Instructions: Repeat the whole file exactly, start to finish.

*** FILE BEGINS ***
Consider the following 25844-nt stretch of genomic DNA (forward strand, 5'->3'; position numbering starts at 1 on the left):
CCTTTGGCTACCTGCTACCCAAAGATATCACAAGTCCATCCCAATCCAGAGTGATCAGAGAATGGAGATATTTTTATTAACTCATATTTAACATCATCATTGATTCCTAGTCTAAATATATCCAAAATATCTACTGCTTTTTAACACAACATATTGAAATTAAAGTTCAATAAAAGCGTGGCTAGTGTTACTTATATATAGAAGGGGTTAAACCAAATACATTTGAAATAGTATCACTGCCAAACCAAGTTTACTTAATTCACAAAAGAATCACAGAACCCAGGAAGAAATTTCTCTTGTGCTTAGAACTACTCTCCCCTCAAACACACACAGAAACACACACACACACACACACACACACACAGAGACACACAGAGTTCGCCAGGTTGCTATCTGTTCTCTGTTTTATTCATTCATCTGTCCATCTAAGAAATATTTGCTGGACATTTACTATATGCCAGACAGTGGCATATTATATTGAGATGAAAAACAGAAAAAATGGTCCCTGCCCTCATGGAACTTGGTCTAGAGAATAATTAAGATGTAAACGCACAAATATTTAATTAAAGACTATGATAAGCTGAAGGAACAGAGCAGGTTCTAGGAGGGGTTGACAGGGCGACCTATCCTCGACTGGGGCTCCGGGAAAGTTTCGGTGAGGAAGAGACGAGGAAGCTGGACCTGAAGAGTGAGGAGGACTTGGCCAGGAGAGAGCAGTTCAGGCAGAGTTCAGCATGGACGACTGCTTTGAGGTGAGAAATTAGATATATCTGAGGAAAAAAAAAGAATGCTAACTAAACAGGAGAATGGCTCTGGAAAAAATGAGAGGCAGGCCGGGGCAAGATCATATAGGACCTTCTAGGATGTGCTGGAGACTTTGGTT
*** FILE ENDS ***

Consider the following 25844-nt stretch of genomic DNA (forward strand, 5'->3'; position numbering starts at 1 on the left):
CCTTTGGCTACCTGCTACCCAAAGATATCACAAGTCCATCCCAATCCAGAGTGATCAGAGAATGGAGATATTTTTATTAACTCATATTTAACATCATCATTGATTCCTAGTCTAAATATATCCAAAATATCTACTGCTTTTTAACACAACATATTGAAATTAAAGTTCAATAAAAGCGTGGCTAGTGTTACTTATATATAGAAGGGGTTAAACCAAATACATTTGAAATAGTATCACTGCCAAACCAAGTTTACTTAATTCACAAAAGAATCACAGAACCCAGGAAGAAATTTCTCTTGTGCTTAGAACTACTCTCCCCTCAAACACACACAGAAACACACACACACACACACACACACACACAGAGACACACAGAGTTCGCCAGGTTGCTATCTGTTCTCTGTTTTATTCATTCATCTGTCCATCTAAGAAATATTTGCTGGACATTTACTATATGCCAGACAGTGGCATATTATATTGAGATGAAAAACAGAAAAAATGGTCCCTGCCCTCATGGAACTTGGTCTAGAGAATAATTAAGATGTAAACGCACAAATATTTAATTAAAGACTATGATAAGCTGAAGGAACAGAGCAGGTTCTAGGAGGGGTTGACAGGGCGACCTATCCTCGACTGGGGCTCCGGGAAAGTTTCGGTGAGGAAGAGACGAGGAAGCTGGACCTGAAGAGTGAGGAGGACTTGGCCAGGAGAGAGCAGTTCAGGCAGAGTTCAGCATGGACGACTGCTTTGAGGTGAGAAATTAGATATATCTGAGGAAAAAAAAAGAATGCTAACTAAACAGGAGAATGGCTCTGGAAAAAATGAGAGGCAGGCCGGGGCAAGATCATATAGGACCTTCTAGGATGTGCTGGAGACTTTGGTT